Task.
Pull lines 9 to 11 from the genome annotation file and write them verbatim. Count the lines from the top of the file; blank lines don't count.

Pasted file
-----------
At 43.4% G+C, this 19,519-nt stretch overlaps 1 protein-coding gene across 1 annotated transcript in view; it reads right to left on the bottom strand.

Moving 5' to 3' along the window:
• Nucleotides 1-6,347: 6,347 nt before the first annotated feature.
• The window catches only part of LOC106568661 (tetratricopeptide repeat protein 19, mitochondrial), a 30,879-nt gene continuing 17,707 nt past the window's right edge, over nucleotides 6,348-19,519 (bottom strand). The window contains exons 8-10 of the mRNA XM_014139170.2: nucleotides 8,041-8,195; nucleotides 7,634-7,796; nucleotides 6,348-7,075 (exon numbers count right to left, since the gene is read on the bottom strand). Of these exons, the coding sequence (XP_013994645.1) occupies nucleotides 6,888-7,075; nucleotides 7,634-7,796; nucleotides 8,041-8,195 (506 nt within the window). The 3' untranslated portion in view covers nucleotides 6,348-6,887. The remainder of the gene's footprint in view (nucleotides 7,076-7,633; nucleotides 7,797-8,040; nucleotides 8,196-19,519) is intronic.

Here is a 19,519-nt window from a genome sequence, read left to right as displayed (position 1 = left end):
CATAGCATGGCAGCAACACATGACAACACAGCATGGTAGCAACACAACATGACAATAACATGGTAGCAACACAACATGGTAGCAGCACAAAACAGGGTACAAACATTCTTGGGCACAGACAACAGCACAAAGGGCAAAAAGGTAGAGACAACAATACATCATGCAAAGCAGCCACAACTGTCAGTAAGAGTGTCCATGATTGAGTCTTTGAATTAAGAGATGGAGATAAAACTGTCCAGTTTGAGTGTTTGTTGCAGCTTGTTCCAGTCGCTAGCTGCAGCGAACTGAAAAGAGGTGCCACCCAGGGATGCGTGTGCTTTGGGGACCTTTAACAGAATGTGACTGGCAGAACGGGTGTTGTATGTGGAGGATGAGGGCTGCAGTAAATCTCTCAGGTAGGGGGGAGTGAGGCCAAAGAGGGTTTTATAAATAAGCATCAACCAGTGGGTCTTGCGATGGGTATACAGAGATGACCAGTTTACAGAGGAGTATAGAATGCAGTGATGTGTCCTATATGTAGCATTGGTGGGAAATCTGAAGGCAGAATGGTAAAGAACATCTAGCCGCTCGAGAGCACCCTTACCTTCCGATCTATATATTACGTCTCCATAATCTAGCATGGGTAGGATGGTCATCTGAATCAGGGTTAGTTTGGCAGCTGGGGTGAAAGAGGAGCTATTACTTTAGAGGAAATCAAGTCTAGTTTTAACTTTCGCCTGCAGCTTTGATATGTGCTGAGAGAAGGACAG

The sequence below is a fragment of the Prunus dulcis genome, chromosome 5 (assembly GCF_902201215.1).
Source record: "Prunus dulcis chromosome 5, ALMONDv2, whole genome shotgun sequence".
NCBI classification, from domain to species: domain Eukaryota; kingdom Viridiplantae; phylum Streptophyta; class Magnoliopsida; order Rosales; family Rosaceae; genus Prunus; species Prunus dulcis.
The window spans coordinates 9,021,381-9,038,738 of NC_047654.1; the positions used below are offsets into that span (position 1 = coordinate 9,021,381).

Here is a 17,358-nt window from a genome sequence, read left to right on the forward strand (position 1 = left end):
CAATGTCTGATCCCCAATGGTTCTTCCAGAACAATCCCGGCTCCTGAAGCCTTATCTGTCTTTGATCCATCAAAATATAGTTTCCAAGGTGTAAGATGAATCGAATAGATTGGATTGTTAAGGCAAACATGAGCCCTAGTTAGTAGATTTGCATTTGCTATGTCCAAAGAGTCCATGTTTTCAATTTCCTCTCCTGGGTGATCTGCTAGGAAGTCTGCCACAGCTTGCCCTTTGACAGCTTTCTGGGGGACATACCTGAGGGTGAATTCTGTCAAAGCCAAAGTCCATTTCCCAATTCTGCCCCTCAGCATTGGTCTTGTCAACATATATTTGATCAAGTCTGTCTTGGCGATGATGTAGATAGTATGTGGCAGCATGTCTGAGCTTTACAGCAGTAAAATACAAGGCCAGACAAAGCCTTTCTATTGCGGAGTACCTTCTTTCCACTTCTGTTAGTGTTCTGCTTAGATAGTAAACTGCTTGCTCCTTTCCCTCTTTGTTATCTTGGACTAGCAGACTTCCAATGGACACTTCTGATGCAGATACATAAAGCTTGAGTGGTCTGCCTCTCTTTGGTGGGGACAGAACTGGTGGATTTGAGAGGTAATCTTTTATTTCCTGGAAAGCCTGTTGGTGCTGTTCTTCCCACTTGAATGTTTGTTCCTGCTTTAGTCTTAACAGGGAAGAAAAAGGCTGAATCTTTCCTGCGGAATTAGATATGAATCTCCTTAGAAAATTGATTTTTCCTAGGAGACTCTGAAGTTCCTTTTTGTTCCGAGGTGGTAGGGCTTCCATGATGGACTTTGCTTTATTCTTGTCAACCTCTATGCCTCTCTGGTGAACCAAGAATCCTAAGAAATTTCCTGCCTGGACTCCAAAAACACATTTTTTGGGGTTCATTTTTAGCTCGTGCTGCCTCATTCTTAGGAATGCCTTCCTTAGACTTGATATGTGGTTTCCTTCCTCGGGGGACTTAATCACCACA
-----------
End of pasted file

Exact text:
NCBI classification, from domain to species: domain Eukaryota; kingdom Viridiplantae; phylum Streptophyta; class Magnoliopsida; order Rosales; family Rosaceae; genus Prunus; species Prunus dulcis.
The window spans coordinates 9,021,381-9,038,738 of NC_047654.1; the positions used below are offsets into that span (position 1 = coordinate 9,021,381).

Here is a 17,358-nt window from a genome sequence, read left to right on the forward strand (position 1 = left end):